Sarge
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Old 06-09-2008, 09:46 PM   #2
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First let me say that it was WAY harder then is should have been to find an acceptable location to obtain a 4 corner weight. I called lots of places, and either they just were not interested in weighing an RV, or their scales were not able to accomidate the procedure.

I finally found a scale at a Oil Trucking company that I went to on a Sunday afternoon in Oxnard in So. Cal.

What I learned was interesting. My front wheel weights did not change much at all, and were within 20 pounds of my previous weight about a year ago. The rears did show a jump in weight. Interestingly when the previous weight was checked, the rear passenger side was heavier than the drivers rear by about 200 pounds. The passenger rear houses the basement air unit.

The drivers rear has the bedroom slide which contains the wardrobe closet and drawers. The new weight shown that the Drivers rear was now about 260 pounds heavier than the passenger rear. That means that I not only made up the original difference, I added another 200 plus pounds on top of it. Not much to do about that though, as the slide holds about 90% of all our clothes. (I told the DW that it must be those extra pair of shoes she brought along )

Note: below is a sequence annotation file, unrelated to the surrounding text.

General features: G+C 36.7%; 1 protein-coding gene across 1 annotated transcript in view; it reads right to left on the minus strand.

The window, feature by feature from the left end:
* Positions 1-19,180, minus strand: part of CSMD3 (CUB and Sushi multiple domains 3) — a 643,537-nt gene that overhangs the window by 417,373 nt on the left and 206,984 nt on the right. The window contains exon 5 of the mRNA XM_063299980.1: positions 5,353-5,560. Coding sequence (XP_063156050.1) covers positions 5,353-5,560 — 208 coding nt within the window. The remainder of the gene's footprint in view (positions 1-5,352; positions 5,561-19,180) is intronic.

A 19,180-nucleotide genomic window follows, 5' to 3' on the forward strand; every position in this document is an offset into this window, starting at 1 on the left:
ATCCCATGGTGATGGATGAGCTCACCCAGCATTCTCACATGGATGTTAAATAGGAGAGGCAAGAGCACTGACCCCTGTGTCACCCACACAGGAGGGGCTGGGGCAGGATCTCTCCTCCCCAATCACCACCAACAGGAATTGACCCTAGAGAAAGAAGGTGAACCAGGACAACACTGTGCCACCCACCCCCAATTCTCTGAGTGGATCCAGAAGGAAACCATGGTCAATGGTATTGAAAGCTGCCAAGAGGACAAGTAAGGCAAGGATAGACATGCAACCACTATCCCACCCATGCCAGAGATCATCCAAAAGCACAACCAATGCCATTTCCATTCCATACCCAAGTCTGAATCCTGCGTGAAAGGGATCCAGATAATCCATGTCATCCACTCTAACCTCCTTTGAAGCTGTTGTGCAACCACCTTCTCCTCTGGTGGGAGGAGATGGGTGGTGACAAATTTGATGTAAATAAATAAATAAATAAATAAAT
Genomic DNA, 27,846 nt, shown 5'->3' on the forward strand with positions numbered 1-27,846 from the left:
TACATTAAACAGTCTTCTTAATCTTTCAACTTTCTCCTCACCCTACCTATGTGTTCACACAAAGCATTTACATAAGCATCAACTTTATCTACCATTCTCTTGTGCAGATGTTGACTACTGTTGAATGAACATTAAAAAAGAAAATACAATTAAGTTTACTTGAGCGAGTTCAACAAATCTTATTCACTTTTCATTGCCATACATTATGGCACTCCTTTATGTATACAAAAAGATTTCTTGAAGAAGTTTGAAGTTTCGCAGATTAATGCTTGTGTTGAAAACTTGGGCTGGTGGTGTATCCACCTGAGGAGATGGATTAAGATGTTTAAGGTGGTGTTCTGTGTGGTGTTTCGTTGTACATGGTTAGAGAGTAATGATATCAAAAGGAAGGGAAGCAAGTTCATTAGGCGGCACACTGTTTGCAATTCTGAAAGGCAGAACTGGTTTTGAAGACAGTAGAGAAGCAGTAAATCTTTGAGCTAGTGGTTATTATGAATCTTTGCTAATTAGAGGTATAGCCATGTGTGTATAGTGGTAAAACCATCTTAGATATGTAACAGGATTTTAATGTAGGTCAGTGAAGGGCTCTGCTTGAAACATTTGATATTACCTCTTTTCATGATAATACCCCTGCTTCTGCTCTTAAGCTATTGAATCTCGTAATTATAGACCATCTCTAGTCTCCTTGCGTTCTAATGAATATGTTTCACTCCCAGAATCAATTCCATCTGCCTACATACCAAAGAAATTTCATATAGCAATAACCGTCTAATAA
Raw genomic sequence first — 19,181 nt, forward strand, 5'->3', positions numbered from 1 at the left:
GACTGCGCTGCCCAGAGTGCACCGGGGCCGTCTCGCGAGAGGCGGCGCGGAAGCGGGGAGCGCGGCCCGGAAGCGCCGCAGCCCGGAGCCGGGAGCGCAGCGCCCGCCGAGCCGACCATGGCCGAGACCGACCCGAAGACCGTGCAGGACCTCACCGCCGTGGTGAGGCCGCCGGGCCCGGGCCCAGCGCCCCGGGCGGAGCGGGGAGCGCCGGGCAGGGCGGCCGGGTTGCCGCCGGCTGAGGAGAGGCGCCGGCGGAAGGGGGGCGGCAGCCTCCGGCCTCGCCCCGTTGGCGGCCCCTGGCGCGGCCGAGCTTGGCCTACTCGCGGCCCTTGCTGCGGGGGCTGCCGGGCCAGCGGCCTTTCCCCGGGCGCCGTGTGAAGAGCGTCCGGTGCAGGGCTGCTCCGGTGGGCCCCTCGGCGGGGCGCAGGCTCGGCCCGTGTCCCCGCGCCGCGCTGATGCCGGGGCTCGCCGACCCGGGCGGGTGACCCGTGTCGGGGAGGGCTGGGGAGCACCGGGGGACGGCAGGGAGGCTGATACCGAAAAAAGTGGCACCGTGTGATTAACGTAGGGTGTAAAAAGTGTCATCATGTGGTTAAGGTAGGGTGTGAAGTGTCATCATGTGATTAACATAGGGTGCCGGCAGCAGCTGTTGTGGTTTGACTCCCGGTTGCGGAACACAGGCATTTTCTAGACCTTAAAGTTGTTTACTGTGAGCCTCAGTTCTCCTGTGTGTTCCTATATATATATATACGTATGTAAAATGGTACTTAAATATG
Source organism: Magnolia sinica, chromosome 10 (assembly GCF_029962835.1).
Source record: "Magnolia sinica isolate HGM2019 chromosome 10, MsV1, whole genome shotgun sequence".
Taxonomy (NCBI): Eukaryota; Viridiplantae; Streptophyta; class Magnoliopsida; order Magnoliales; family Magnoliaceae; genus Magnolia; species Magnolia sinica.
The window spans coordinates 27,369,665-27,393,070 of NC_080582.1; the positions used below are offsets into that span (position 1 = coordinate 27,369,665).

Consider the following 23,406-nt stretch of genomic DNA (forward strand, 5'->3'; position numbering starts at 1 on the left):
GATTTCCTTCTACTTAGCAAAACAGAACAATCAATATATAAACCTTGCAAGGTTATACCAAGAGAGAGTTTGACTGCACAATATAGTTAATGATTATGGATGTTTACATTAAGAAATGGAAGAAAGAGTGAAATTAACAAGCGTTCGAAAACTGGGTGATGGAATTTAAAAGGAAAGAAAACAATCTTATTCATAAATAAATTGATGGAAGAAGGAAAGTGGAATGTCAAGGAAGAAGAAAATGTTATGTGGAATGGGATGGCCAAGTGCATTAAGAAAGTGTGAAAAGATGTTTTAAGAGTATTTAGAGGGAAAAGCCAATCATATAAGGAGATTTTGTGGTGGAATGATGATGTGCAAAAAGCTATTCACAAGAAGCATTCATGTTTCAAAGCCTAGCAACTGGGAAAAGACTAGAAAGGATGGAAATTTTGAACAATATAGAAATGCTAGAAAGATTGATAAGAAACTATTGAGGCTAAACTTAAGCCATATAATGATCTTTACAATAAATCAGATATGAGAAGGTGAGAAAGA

The coach still feels the same when driving though, even though we have added a significant amount of weight throughout the rig. I checked my tire inflation numbers using a tire to weight ratio I printed off the Michelin web site for my size and model of tire. My current pressures are still accurate, and in fact I have been running the fronts about 5 pounds high.

It did create real peace of mind though knowing that I am rolling on properly inflated tires that are optimumly inflated for my particular load.

As a side note, my tire pressuer monitor system (TireSafe Guard) did tip me to one of my outside duals being about 3 pounds less than it's inside partner. Not enough to set off an alarm, but I did check it and filled it back up to match the inside tire. A toad tire was a few pounds off as well. I really like being able to monitor the pressures while rolling, and recommend any of the TPMS systems for any RV, MH or towable.